Under joint plans published overnight by the state government, local transport and energy companies these electric cars will hit the streets of California's major cities within the next decade.
Yesterday, the mayors of San Francisco, Oakland and San Jose announced investment of around $1bn to make electric cars a commercial reality in the Bay Area by 2012.
"The bay area mayors are looking to become the electric vehicle capital of America," said Jason Wolf, California business development manager for Better Place, the electric transportation company that will build the infrastructure in the state. Globally, cars generate about 20% of the world's output of carbon dioxide. Cutting that figure would have a big effect on reducing emissions that contribute to global warming. Electric cars can also use energy to charge batteries at night when demand on the national grid is low.
Chuck Reed, the mayor of San Jose, said: "While the private sector can build the vehicles, the public sector has an enormously important role to make sure that we have the infrastructure to make sure that somebody who buys the vehicle is able to drive it, to recharge it." Under California's plans, Better Place will build a network of kerbside charging points around the various cities and also the equivalent of filling stations, where electric car owners will be able to replace their flat batteries for fully charged ones. With a full charge on one of Better Place's batteries, a typical saloon car will be able to travel 100 miles, which is ideal for commuting around metropolitan areas. Most users of the system would pay a monthly subscription for unlimited access to the company's services but visitors with electric cars could also access the charging points for a one-off fee.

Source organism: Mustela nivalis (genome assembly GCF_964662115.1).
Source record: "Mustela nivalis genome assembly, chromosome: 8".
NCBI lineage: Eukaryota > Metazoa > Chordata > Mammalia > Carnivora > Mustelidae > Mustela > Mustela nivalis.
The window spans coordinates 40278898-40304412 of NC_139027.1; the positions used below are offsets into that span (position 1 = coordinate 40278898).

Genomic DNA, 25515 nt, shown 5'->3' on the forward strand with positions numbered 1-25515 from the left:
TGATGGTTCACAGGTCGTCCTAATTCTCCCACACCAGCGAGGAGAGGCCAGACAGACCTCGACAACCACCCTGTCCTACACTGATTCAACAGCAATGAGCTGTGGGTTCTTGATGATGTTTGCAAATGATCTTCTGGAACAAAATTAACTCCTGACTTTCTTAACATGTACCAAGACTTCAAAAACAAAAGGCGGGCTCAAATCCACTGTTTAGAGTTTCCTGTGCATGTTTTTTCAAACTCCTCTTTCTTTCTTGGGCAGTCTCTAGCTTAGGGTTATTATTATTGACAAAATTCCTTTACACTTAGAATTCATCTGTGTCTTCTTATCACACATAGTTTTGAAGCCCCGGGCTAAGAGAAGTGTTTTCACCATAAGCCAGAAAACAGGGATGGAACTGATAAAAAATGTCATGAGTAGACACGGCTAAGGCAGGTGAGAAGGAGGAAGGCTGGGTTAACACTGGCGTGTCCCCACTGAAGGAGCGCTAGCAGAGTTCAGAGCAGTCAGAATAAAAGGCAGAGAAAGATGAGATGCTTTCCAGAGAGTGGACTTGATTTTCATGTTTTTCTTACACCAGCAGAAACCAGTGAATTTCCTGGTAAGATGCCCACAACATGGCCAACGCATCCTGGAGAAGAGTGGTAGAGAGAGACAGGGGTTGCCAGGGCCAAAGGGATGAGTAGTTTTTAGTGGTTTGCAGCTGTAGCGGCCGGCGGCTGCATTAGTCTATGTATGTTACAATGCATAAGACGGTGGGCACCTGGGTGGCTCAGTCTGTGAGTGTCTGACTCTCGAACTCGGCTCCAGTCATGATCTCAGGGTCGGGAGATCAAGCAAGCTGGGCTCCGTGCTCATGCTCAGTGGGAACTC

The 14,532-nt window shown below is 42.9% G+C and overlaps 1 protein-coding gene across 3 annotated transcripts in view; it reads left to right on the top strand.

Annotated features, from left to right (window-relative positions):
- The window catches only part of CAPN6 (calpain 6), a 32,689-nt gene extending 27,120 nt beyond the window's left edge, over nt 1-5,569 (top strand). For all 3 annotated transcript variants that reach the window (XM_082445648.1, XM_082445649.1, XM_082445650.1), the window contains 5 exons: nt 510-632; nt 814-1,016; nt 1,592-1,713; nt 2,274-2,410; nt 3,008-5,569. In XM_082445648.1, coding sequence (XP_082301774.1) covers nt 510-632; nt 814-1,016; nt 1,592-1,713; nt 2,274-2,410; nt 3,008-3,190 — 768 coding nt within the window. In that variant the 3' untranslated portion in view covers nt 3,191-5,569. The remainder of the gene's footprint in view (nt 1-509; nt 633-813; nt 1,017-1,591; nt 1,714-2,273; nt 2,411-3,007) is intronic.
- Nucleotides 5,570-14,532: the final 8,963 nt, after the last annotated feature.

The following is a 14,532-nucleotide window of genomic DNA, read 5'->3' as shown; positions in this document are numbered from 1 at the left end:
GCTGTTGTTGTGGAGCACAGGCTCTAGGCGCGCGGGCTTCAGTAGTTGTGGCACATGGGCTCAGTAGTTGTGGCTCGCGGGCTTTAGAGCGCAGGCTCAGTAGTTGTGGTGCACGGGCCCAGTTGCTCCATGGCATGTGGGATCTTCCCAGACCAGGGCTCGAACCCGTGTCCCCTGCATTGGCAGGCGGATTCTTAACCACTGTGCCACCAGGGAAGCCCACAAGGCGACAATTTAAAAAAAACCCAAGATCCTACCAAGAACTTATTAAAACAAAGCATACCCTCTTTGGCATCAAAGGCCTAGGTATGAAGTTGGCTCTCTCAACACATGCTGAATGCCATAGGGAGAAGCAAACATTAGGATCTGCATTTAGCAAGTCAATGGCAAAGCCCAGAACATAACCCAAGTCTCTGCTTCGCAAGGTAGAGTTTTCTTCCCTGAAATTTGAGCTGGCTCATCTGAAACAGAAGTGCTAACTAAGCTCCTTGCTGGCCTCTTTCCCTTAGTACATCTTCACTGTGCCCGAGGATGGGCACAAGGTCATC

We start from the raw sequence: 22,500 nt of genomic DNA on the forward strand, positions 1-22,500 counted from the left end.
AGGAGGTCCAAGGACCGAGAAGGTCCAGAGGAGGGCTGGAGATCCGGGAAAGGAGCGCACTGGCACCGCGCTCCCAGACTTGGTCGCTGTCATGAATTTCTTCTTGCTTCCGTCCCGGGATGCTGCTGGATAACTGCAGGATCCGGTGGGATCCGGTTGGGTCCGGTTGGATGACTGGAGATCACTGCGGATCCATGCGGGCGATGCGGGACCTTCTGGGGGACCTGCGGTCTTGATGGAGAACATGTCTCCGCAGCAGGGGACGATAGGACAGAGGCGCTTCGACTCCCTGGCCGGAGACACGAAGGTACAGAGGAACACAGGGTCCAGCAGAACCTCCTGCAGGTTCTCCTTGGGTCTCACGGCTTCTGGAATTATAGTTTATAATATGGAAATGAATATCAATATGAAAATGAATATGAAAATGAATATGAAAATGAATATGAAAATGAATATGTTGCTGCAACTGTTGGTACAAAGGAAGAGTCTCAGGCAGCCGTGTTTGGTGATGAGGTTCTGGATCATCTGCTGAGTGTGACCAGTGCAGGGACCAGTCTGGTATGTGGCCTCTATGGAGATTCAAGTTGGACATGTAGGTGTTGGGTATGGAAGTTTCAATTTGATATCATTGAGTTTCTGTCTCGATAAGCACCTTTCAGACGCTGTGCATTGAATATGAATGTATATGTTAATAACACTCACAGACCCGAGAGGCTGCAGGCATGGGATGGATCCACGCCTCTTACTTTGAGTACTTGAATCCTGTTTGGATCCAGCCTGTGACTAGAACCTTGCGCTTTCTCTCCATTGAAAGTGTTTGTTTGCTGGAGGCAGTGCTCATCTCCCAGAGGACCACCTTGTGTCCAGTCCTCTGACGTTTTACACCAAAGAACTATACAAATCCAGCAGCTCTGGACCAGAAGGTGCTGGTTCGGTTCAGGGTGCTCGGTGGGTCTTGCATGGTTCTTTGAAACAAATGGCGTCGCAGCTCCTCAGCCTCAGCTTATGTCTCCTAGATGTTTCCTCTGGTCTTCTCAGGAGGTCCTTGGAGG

"That's a very important element to remember — you can plug in any car," said Wolf. "In California, everyone who's bought Teslas, everyone who has bought plug-in hybrids or electric cars that are not in tight relationship with us, will be able to plug into our network."
California, the world's eighth largest economy, already has some of the most progressive climate change legislation — authorities have already put in place a low-carbon fuel standard for cars and legislation that aims to reduce the state's levels of greenhouse gases to 1990 levels by 2020. Further forward, authorities want to reduce greenhouse gas levels by 80% compared to the 1990 level by 2050.
Dan Kammen, director of the transportation sustainability research centre at the University of California, Berkeley, said: "This kind of public-private partnership is exactly what we need to create new jobs building a clean energy infrastructure, and contribute to economic and environmental recovery locally and globally." He added: "This initiative will help to put the Bay Area in the forefront of developing the science, engineering, and public policy innovations that simultaneously reduce greenhouse gas emissions and lead us to the next economic boom — the clean energy century."
The California electric car plan will also encourage people to take advantage of an incentive announced by the federal government, which plans to give tax credits of up to $7,500 for up to 250,000 electric cars bought until 2014. Wolf said that the first cars in the California scheme would be deployed in 2010, with a mass launch in around 2012. The first years would see around 50,000-100,000 cars introduced to the network, with 100,000 more cars introduced every year when the Better Place network is fully functional. Better Place already has plans to build its its infrastructure in Israel, Denmark and Australia and said it was in discussions with other governments around the world. The UK government is also thought to be interested in the Californian company's business model.
Kammen said: "The international community is watching. Europe and the climate conference in Poland and a year from now in Copenhagen are all looking for innovative options."
Posted on 4th December 2008
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